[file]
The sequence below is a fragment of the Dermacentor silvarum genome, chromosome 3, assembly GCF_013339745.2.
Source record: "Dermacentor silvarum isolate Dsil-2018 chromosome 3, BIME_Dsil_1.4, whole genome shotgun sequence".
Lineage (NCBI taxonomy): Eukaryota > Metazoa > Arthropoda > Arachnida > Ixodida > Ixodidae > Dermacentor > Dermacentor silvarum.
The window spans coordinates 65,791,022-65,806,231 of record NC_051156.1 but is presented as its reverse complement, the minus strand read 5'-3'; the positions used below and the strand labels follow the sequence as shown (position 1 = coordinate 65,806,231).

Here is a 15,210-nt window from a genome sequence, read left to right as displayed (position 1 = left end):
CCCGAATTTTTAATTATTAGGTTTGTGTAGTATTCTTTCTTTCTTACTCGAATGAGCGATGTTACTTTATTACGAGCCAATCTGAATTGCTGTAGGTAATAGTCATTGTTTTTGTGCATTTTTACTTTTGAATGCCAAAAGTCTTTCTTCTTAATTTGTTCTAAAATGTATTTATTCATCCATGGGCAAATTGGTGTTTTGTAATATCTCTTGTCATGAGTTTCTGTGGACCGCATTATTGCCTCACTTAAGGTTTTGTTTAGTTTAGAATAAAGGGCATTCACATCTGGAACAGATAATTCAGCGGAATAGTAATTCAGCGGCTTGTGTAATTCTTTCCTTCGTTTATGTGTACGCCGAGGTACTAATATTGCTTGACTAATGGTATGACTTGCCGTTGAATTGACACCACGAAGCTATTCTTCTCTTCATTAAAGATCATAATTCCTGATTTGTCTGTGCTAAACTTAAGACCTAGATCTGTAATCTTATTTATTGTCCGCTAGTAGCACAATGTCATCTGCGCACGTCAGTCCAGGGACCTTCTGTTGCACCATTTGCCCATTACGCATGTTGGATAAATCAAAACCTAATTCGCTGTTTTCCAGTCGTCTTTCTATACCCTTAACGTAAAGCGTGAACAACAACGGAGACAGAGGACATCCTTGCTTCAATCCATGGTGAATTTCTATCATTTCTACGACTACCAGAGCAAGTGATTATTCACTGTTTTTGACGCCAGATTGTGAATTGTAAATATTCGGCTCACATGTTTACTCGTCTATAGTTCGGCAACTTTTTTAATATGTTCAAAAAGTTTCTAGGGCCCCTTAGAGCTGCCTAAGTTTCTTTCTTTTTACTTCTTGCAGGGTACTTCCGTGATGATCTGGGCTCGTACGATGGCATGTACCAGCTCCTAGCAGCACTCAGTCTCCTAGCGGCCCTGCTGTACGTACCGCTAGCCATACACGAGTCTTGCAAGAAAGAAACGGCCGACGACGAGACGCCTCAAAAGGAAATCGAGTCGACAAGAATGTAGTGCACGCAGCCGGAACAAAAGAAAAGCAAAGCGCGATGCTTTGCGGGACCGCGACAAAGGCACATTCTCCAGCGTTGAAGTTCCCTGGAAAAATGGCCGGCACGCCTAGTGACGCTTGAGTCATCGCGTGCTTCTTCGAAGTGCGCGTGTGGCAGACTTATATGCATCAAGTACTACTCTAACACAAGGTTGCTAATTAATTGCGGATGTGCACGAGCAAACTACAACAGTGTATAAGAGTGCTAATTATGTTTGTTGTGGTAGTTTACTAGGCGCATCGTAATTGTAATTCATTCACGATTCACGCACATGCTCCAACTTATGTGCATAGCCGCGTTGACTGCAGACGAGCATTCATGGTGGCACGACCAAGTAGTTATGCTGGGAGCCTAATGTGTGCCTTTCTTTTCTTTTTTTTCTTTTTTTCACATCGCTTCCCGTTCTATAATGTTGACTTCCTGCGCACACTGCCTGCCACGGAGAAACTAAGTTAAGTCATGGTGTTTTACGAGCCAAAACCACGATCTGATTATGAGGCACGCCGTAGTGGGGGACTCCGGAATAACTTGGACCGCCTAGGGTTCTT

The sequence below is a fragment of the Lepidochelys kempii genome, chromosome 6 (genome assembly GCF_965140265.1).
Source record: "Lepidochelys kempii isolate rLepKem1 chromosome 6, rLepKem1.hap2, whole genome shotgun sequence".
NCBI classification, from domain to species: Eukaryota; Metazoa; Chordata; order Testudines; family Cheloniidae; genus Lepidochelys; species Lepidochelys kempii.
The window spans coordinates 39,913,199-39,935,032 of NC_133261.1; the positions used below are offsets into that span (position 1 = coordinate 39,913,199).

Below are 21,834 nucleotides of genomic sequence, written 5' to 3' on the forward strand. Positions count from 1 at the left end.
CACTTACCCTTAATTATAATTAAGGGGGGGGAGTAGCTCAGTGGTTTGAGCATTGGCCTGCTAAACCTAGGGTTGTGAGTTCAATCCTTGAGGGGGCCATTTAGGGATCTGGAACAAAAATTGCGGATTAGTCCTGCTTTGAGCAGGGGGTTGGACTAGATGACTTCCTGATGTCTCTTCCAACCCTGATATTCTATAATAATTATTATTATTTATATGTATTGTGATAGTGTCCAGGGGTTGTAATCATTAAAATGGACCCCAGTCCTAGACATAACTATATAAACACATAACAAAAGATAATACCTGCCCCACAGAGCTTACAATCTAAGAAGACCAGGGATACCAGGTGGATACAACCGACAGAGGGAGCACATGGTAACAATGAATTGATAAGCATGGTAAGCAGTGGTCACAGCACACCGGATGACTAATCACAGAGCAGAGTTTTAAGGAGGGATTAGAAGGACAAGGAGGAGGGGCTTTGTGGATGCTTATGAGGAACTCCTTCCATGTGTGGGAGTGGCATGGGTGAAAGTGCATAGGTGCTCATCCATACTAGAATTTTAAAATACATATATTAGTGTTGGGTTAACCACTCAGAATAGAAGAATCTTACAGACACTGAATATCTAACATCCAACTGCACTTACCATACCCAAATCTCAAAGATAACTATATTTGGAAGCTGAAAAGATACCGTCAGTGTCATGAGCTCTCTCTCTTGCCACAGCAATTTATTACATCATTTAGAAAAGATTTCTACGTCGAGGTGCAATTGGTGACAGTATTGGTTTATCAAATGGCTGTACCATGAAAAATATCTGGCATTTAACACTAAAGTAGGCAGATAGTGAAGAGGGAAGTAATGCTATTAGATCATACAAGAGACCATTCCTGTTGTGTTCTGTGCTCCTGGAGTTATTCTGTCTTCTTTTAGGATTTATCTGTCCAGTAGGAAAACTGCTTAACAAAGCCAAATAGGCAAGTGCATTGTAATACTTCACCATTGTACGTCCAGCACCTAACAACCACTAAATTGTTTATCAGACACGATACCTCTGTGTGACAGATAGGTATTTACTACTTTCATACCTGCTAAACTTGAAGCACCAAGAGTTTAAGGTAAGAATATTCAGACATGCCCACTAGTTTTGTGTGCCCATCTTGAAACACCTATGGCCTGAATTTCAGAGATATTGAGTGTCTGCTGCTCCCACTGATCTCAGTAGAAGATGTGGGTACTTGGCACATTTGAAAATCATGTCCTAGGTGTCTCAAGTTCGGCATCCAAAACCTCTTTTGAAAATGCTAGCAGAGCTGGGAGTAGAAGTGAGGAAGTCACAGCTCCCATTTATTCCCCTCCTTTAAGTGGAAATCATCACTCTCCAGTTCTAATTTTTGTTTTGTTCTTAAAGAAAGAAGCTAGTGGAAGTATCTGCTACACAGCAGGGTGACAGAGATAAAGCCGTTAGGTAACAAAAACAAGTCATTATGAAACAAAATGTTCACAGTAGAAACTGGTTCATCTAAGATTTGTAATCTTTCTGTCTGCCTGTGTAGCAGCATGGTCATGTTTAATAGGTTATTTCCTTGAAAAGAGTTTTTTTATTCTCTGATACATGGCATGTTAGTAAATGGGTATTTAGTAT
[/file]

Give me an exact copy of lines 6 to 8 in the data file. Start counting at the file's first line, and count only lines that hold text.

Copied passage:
CCCGAATTTTTAATTATTAGGTTTGTGTAGTATTCTTTCTTTCTTACTCGAATGAGCGATGTTACTTTATTACGAGCCAATCTGAATTGCTGTAGGTAATAGTCATTGTTTTTGTGCATTTTTACTTTTGAATGCCAAAAGTCTTTCTTCTTAATTTGTTCTAAAATGTATTTATTCATCCATGGGCAAATTGGTGTTTTGTAATATCTCTTGTCATGAGTTTCTGTGGACCGCATTATTGCCTCACTTAAGGTTTTGTTTAGTTTAGAATAAAGGGCATTCACATCTGGAACAGATAATTCAGCGGAATAGTAATTCAGCGGCTTGTGTAATTCTTTCCTTCGTTTATGTGTACGCCGAGGTACTAATATTGCTTGACTAATGGTATGACTTGCCGTTGAATTGACACCACGAAGCTATTCTTCTCTTCATTAAAGATCATAATTCCTGATTTGTCTGTGCTAAACTTAAGACCTAGATCTGTAATCTTATTTATTGTCCGCTAGTAGCACAATGTCATCTGCGCACGTCAGTCCAGGGACCTTCTGTTGCACCATTTGCCCATTACGCATGTTGGATAAATCAAAACCTAATTCGCTGTTTTCCAGTCGTCTTTCTATACCCTTAACGTAAAGCGTGAACAACAACGGAGACAGAGGACATCCTTGCTTCAATCCATGGTGAATTTCTATCATTTCTACGACTACCAGAGCAAGTGATTATTCACTGTTTTTGACGCCAGATTGTGAATTGTAAATATTCGGCTCACATGTTTACTCGTCTATAGTTCGGCAACTTTTTTAATATGTTCAAAAAGTTTCTAGGGCCCCTTAGAGCTGCCTAAGTTTCTTTCTTTTTACTTCTTGCAGGGTACTTCCGTGATGATCTGGGCTCGTACGATGGCATGTACCAGCTCCTAGCAGCACTCAGTCTCCTAGCGGCCCTGCTGTACGTACCGCTAGCCATACACGAGTCTTGCAAGAAAGAAACGGCCGACGACGAGACGCCTCAAAAGGAAATCGAGTCGACAAGAATGTAGTGCACGCAGCCGGAACAAAAGAAAAGCAAAGCGCGATGCTTTGCGGGACCGCGACAAAGGCACATTCTCCAGCGTTGAAGTTCCCTGGAAAAATGGCCGGCACGCCTAGTGACGCTTGAGTCATCGCGTGCTTCTTCGAAGTGCGCGTGTGGCAGACTTATATGCATCAAGTACTACTCTAACACAAGGTTGCTAATTAATTGCGGATGTGCACGAGCAAACTACAACAGTGTATAAGAGTGCTAATTATGTTTGTTGTGGTAGTTTACTAGGCGCATCGTAATTGTAATTCATTCACGATTCACGCACATGCTCCAACTTATGTGCATAGCCGCGTTGACTGCAGACGAGCATTCATGGTGGCACGACCAAGTAGTTATGCTGGGAGCCTAATGTGTGCCTTTCTTTTCTTTTTTTTCTTTTTTTCACATCGCTTCCCGTTCTATAATGTTGACTTCCTGCGCACACTGCCTGCCACGGAGAAACTAAGTTAAGTCATGGTGTTTTACGAGCCAAAACCACGATCTGATTATGAGGCACGCCGTAGTGGGGGACTCCGGAATAACTTGGACCGCCTAGGGTTCTT

The sequence below is a fragment of the Lepidochelys kempii genome, chromosome 6 (genome assembly GCF_965140265.1).
Source record: "Lepidochelys kempii isolate rLepKem1 chromosome 6, rLepKem1.hap2, whole genome shotgun sequence".